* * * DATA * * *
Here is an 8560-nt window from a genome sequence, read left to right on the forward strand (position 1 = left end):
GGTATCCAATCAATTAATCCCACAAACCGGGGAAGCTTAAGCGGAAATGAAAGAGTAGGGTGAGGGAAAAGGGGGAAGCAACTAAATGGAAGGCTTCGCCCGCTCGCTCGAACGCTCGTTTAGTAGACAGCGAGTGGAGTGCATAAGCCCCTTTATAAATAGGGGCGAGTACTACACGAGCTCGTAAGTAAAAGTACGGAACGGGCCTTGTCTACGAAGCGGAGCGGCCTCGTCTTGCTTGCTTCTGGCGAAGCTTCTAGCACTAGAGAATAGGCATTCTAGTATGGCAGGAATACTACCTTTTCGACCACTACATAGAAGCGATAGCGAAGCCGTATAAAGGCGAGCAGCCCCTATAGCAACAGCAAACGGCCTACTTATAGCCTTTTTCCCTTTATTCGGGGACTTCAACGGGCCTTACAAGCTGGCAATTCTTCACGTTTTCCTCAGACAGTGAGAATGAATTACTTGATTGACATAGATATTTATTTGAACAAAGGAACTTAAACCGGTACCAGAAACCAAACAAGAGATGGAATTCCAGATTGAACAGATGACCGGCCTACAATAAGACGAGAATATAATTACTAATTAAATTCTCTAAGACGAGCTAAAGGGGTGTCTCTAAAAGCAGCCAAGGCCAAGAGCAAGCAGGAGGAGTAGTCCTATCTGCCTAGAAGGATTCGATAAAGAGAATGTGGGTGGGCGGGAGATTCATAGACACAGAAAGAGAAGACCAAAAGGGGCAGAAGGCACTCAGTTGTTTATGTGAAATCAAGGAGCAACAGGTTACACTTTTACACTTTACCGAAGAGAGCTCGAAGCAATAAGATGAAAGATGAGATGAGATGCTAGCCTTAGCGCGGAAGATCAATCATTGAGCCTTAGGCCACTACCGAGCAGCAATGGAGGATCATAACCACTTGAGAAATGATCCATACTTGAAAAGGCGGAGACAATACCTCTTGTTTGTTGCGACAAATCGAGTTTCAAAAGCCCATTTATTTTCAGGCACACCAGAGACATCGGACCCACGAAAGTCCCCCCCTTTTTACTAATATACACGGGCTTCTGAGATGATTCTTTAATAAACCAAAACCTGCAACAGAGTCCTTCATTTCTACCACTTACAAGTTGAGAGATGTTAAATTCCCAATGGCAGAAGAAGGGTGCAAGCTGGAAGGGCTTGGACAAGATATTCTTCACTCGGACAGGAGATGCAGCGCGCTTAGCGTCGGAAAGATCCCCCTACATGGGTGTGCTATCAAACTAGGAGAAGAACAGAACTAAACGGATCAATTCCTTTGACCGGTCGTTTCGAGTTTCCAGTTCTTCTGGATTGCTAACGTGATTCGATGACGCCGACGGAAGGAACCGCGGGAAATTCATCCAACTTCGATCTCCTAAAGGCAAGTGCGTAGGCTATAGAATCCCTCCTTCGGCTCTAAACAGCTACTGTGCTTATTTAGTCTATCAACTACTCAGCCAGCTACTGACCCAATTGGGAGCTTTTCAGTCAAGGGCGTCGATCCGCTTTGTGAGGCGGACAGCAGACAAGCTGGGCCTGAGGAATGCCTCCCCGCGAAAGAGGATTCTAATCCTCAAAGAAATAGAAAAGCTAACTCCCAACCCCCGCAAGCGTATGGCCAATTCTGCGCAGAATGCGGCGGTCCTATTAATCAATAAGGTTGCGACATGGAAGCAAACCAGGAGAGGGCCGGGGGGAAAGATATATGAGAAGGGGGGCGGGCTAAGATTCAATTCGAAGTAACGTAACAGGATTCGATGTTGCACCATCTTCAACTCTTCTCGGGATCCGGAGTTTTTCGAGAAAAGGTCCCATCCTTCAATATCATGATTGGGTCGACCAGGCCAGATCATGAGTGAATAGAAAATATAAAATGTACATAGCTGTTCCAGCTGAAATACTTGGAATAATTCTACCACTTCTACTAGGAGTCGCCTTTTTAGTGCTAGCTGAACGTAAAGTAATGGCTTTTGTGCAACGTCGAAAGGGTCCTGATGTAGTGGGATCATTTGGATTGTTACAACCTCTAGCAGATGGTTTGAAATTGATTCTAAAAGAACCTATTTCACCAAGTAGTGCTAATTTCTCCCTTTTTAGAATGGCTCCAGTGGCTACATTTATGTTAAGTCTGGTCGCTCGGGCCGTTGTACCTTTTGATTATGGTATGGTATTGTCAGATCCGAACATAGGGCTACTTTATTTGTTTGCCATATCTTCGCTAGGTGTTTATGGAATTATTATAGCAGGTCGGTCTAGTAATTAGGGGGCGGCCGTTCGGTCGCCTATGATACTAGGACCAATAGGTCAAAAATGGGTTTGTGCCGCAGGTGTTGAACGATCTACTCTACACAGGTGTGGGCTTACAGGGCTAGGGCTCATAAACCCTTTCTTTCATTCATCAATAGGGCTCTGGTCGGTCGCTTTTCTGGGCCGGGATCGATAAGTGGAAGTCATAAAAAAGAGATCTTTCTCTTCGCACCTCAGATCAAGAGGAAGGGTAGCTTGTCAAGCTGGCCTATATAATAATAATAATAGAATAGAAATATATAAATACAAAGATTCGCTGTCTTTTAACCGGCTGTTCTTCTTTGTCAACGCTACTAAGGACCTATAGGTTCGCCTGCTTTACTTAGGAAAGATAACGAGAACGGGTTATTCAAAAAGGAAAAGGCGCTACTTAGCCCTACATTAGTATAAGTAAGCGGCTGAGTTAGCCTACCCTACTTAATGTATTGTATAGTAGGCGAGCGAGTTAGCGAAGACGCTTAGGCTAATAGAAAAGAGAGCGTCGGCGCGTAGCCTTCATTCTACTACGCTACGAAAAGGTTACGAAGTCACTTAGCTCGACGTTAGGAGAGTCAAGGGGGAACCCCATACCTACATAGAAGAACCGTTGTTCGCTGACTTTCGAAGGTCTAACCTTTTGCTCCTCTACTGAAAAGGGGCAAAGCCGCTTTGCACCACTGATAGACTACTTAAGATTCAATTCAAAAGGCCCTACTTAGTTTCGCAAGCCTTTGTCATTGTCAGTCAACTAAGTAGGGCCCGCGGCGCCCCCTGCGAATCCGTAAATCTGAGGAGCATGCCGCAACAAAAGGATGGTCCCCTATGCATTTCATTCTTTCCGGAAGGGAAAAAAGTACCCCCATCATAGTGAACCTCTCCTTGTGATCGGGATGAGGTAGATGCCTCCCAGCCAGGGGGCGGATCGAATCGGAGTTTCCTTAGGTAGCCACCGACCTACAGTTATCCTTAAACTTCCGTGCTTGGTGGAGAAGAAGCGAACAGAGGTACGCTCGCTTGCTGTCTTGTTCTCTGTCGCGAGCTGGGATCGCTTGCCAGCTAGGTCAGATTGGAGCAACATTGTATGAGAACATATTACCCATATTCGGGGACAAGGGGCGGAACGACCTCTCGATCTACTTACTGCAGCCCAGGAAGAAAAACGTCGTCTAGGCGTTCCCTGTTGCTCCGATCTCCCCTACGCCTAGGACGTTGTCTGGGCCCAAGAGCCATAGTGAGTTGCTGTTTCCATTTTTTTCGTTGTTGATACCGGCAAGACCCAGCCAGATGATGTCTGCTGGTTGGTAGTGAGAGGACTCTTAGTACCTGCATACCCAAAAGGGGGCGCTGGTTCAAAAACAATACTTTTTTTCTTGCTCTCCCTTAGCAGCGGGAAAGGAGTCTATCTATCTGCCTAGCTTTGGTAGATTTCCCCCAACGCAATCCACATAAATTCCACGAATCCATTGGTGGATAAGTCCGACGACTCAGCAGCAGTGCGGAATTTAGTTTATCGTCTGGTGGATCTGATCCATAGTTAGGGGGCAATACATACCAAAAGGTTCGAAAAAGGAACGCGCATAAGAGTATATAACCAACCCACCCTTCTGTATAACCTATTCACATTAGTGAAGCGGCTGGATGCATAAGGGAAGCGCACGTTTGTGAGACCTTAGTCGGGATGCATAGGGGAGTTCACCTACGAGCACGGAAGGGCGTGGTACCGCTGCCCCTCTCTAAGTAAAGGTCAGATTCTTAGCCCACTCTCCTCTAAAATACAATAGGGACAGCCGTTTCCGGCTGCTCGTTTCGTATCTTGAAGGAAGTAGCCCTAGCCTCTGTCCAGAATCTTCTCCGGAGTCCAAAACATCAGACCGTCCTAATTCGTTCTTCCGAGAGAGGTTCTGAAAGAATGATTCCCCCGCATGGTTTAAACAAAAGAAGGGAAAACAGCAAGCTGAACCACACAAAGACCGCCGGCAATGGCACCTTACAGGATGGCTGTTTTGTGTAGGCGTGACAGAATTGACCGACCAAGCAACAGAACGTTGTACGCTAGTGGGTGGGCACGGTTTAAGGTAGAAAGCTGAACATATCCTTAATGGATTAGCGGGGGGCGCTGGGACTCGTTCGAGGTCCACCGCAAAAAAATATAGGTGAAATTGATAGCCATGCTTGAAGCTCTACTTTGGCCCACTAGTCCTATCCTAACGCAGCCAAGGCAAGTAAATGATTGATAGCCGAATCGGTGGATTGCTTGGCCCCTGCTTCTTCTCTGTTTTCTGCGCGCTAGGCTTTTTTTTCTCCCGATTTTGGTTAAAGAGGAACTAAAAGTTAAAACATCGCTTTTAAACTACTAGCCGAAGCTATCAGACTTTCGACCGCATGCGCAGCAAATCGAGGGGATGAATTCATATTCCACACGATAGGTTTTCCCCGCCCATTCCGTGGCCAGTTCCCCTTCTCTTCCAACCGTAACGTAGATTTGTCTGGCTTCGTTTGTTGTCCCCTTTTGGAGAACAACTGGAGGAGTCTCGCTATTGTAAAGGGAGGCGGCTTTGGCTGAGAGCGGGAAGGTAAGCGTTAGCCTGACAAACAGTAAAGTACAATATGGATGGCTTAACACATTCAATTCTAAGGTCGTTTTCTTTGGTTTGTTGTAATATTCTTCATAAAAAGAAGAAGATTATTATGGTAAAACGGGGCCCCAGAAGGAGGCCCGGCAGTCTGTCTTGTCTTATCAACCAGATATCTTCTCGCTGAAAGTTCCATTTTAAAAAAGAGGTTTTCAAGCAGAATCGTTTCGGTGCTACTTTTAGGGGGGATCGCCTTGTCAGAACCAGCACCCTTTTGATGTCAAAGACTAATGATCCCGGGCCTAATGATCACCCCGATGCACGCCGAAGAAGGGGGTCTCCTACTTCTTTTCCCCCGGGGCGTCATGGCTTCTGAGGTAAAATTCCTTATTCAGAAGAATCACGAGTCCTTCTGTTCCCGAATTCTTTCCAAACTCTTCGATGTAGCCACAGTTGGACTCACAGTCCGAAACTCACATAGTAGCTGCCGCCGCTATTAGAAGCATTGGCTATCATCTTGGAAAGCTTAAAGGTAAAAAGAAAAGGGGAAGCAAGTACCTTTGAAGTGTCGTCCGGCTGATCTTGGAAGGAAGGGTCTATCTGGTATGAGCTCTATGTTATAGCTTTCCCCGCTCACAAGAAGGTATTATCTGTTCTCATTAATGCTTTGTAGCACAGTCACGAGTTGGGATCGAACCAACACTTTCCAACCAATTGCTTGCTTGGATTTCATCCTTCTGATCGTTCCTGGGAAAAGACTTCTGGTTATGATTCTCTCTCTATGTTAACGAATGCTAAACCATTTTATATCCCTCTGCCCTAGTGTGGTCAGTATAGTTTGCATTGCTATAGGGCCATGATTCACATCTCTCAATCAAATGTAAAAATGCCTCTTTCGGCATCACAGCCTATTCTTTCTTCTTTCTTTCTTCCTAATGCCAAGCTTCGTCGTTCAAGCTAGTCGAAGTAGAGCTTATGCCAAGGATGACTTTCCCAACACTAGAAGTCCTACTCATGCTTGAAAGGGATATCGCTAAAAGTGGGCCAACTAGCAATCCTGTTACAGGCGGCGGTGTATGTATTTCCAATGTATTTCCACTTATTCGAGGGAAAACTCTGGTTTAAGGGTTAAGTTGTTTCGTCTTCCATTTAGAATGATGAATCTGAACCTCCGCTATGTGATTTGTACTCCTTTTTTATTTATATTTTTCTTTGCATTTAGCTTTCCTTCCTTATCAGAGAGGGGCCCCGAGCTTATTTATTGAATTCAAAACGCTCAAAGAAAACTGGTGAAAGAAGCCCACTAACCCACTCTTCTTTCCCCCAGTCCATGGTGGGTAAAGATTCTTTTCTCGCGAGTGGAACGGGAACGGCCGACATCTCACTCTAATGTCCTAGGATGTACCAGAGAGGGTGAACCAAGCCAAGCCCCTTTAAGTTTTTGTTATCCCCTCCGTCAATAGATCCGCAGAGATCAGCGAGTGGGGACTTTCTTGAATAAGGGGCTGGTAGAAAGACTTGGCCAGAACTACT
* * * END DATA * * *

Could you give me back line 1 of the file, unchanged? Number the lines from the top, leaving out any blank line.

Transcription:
Here is an 8560-nt window from a genome sequence, read left to right on the forward strand (position 1 = left end):